A Quick and Easy Guide to Wedding Budgets
Do you have children and grandchildren who are planning for a wedding? Are you planning for your own wedding? If so, read this before you do anything else - because weddings can be very expensive. Like any financial objective, it makes sense to plan and save in advance, if possible. The absence of planning often results in families borrowing against their homes or increasing credit card debt to pay for wedding expenses. It often results in withdrawing money from retirement plans and paying associated taxes and penalties. None of these is ideal.
For parents and grandparents who want to help their children pay wedding expenses, try to understand the impact of your commitment on your other goals. For example, a family who wants to pay for two weddings at $25,000 each could forfeit around $4,000/year in inflation adjusted retirement income over the course of their lifetime.* This is due to the fact that once money leaves your checking account, you lose the ability to grow that money over time using the magic of compounding. I’m not suggesting that you don’t help your loved ones; I am suggesting that you make the funding decision in the context of your other financial priorities.
For the bride and groom, setting a wedding budget can be challenging. The cost of a day of dreams can impact the ability to achieve a lifetime of dreams. Weddings can cost tens of thousands of dollars. When you consider other financial priorities, such as paying down credit card and student debt, developing an emergency fund, purchasing a home, saving for retirement and college funding for future children, it makes careful financial planning for a wedding all that more important.
Fortunately, you can use the trusted financial planning process to help. For many couples, this might be their first introduction to the financial planning process. And, it might even be their first introduction to addressing disagreements over financial priorities – the process helps with that, too. Here’s how it works:
Step 1: Determine the Goal
Brainstorm what you would like your wedding to look like. Make a list of everything that you want as part of your wedding. Next to each item, write down an estimated budget amount. There are several websites out there that can help with this; one many couples use is www.theknot.com. They have useful checklists and online budgeting tools. Please over estimate. I’ve never met anyone who told me their wedding came in under budget!
Step 2: Determine the Resources
The first part of this step is to determine if the bride and groom’s parents are going to participate. If so, determine how much they will contribute to the total cost of the wedding. The second part of this step is to determine if the parents planned contribution will cover 100% of the estimated costs. If not, the bride and groom need to determine how much of their personal funds they are willing to commit.
When deciding what personal funds can be committed, make sure you maintain a sufficient cash emergency fund. Also, if you are in debt, do not overcommit your personal funds so that you get behind a reasonable debt reduction schedule.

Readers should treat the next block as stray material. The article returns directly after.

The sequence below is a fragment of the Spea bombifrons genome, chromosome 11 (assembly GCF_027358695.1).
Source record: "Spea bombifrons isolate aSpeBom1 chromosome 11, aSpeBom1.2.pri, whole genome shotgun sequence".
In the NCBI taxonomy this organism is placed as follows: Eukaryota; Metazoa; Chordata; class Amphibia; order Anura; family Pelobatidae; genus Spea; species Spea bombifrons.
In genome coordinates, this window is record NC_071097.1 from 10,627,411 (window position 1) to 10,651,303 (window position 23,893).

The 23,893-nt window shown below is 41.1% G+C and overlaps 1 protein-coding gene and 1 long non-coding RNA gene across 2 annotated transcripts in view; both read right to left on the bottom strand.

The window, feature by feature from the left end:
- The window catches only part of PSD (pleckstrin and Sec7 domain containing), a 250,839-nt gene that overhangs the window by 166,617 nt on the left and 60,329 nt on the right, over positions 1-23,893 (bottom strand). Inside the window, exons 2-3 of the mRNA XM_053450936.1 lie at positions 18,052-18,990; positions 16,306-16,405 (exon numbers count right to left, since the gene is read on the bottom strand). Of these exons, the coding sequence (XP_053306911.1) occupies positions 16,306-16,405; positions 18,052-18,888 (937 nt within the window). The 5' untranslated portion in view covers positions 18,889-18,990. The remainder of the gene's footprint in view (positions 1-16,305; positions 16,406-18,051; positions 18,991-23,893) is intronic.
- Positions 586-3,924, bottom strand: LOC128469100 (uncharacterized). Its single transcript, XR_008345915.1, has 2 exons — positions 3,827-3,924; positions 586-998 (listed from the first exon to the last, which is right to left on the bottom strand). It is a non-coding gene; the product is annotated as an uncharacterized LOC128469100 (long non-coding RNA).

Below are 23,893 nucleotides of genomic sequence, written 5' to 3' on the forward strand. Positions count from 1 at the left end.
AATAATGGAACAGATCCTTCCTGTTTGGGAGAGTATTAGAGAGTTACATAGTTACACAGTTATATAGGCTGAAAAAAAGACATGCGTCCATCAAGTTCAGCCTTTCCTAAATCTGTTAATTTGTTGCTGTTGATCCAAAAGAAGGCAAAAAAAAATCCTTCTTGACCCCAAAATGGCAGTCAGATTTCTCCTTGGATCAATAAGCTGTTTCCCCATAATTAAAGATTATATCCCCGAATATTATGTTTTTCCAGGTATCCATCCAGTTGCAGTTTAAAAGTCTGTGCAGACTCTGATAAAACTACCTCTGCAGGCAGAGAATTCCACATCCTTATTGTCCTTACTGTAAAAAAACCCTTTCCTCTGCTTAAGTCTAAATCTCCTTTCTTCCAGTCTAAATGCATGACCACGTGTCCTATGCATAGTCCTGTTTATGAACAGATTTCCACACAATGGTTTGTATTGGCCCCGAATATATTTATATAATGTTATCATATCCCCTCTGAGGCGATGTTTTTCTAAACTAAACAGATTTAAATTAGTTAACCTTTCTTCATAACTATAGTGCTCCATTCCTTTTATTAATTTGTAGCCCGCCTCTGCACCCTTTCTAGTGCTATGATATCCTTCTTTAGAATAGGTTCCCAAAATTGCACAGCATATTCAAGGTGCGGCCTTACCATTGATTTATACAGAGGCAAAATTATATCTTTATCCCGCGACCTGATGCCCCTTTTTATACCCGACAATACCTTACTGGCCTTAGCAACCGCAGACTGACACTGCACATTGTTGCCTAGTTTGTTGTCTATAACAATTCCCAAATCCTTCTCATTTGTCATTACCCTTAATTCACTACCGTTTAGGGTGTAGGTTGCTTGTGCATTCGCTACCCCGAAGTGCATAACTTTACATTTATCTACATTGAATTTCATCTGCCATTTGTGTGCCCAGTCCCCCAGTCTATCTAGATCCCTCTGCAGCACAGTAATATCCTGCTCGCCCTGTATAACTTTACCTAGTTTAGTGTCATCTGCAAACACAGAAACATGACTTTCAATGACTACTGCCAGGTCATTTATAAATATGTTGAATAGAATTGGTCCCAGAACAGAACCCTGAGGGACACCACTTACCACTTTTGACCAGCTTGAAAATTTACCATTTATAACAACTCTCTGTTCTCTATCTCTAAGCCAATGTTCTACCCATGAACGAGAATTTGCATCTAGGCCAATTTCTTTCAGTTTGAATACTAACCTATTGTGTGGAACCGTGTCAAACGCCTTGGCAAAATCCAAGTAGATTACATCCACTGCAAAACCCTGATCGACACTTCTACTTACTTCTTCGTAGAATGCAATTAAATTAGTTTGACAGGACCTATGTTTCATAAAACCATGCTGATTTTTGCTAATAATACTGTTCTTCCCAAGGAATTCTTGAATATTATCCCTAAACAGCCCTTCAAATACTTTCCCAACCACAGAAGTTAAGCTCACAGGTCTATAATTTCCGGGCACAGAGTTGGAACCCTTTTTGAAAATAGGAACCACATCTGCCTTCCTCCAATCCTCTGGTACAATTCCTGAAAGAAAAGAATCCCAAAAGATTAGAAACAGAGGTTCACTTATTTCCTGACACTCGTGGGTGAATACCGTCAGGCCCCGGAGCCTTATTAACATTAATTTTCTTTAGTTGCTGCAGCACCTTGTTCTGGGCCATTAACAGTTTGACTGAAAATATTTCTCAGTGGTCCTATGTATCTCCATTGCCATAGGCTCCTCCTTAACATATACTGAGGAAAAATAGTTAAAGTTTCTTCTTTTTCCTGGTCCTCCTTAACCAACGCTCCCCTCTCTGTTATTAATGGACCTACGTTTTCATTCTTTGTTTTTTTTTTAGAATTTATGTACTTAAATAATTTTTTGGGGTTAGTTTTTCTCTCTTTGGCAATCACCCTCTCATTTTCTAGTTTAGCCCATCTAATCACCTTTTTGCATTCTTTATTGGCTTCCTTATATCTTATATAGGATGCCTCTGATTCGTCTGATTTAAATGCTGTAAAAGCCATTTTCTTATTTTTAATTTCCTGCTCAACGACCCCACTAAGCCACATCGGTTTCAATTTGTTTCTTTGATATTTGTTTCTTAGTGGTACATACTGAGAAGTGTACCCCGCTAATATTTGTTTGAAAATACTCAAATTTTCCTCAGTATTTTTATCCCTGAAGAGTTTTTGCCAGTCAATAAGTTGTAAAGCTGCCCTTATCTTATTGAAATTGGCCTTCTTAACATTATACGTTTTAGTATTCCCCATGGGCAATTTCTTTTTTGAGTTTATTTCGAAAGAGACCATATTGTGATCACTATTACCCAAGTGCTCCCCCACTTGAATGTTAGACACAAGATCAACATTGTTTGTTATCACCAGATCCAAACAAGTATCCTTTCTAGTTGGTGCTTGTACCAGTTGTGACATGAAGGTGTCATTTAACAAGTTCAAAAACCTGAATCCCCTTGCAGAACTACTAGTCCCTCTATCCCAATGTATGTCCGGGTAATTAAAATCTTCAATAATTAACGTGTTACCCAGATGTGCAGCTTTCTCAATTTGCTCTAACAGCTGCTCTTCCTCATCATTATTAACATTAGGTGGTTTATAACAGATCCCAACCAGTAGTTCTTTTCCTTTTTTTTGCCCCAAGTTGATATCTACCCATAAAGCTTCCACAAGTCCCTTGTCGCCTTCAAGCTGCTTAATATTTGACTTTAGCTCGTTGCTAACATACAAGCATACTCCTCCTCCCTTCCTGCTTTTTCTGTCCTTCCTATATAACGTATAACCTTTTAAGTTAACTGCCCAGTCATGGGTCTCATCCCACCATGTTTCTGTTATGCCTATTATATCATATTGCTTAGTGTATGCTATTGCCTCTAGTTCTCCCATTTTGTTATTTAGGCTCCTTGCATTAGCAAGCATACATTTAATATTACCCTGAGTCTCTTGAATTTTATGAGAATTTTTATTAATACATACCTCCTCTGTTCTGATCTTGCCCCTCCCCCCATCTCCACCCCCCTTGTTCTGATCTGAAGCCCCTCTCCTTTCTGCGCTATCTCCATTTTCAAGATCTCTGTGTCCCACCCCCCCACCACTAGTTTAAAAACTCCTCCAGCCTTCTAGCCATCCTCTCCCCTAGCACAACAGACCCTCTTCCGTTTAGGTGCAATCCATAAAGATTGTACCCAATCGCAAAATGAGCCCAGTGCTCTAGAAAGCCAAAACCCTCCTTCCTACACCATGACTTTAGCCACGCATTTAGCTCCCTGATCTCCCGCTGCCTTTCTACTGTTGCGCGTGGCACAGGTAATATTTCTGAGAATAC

Step 3: Manage the Gap
Most likely, there still will be expenses that need to be covered. This is the point where the bride and groom should determine how much they can save each month prior to the wedding to cover the gap. For example, if the couple is short $2,400, and they have 12 months until the wedding, they would need to save $200/month. The best way to handle this is via a joint checking account with automatic monthly deposits.
Step 4: Prioritize
If there still is a gap, the bride and groom need to go through each item on their wedding checklist and prioritize each item. The objective is to eliminate items altogether or decrease the budget for items that aren’t high up on the priority list. This way, they will spend money on what is most important to them. For one couple, photos and videos may be more important than the venue. For another, flowers at the wedding may be more important than reception decorations. Here’s where you can really focus on what is important to you. Take turns prioritizing items – that way you both get a say. Repeat this step until there is no gap.
Hopefully, by the end of this process, you will have planned a wedding that excites everyone and can be purchased without anyone going into debt. How you handle these financial decisions will have a direct impact on your financial foundation and future financial goals. In other words, you should be able to have a dreamy day and still be able to make progress toward a lifetime of dreams!
What are you doing to help find success in your second half?
*Assumes $50,000 initial investment growing at 6%/year for 12 years until a hypothetical retirement age of 67. Approximate account value at that point is $100,000 which might generate about $4,000/year in inflation adjusted income. This is a hypothetical example and is not representative of any specific investment. Your results may vary.